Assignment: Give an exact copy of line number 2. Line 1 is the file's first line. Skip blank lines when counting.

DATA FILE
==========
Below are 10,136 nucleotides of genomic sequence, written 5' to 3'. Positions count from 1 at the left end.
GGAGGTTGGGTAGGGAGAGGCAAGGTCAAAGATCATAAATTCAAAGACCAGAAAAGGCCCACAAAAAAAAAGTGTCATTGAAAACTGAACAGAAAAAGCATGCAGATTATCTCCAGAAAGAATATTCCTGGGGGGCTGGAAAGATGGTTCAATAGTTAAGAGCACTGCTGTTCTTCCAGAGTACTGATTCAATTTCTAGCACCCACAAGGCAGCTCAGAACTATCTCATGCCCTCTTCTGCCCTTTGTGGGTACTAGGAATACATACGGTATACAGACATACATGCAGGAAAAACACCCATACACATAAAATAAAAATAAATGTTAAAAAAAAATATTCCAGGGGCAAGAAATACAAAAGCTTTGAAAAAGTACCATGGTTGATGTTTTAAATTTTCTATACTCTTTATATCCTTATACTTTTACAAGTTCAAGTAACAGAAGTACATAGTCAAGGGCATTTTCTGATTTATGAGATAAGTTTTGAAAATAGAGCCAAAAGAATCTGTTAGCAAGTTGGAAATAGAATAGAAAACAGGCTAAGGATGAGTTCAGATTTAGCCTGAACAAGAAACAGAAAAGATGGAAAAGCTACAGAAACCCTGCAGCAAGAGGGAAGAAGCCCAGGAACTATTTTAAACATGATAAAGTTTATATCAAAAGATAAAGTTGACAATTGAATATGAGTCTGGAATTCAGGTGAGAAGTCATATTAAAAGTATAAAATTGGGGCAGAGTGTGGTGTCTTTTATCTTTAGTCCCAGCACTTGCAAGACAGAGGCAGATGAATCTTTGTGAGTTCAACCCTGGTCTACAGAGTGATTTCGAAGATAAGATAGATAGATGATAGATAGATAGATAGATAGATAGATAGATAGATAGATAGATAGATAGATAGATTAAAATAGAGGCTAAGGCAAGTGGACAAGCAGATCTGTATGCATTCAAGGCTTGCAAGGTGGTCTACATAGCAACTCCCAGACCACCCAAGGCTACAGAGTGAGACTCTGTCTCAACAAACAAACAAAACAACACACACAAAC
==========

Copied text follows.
GGAGGTTGGGTAGGGAGAGGCAAGGTCAAAGATCATAAATTCAAAGACCAGAAAAGGCCCACAAAAAAAAAGTGTCATTGAAAACTGAACAGAAAAAGCATGCAGATTATCTCCAGAAAGAATATTCCTGGGGGGCTGGAAAGATGGTTCAATAGTTAAGAGCACTGCTGTTCTTCCAGAGTACTGATTCAATTTCTAGCACCCACAAGGCAGCTCAGAACTATCTCATGCCCTCTTCTGCCCTTTGTGGGTACTAGGAATACATACGGTATACAGACATACATGCAGGAAAAACACCCATACACATAAAATAAAAATAAATGTTAAAAAAAAATATTCCAGGGGCAAGAAATACAAAAGCTTTGAAAAAGTACCATGGTTGATGTTTTAAATTTTCTATACTCTTTATATCCTTATACTTTTACAAGTTCAAGTAACAGAAGTACATAGTCAAGGGCATTTTCTGATTTATGAGATAAGTTTTGAAAATAGAGCCAAAAGAATCTGTTAGCAAGTTGGAAATAGAATAGAAAACAGGCTAAGGATGAGTTCAGATTTAGCCTGAACAAGAAACAGAAAAGATGGAAAAGCTACAGAAACCCTGCAGCAAGAGGGAAGAAGCCCAGGAACTATTTTAAACATGATAAAGTTTATATCAAAAGATAAAGTTGACAATTGAATATGAGTCTGGAATTCAGGTGAGAAGTCATATTAAAAGTATAAAATTGGGGCAGAGTGTGGTGTCTTTTATCTTTAGTCCCAGCACTTGCAAGACAGAGGCAGATGAATCTTTGTGAGTTCAACCCTGGTCTACAGAGTGATTTCGAAGATAAGATAGATAGATGATAGATAGATAGATAGATAGATAGATAGATAGATAGATAGATAGATAGATAGATTAAAATAGAGGCTAAGGCAAGTGGACAAGCAGATCTGTATGCATTCAAGGCTTGCAAGGTGGTCTACATAGCAACTCCCAGACCACCCAAGGCTACAGAGTGAGACTCTGTCTCAACAAACAAACAAAACAACACACACAAAC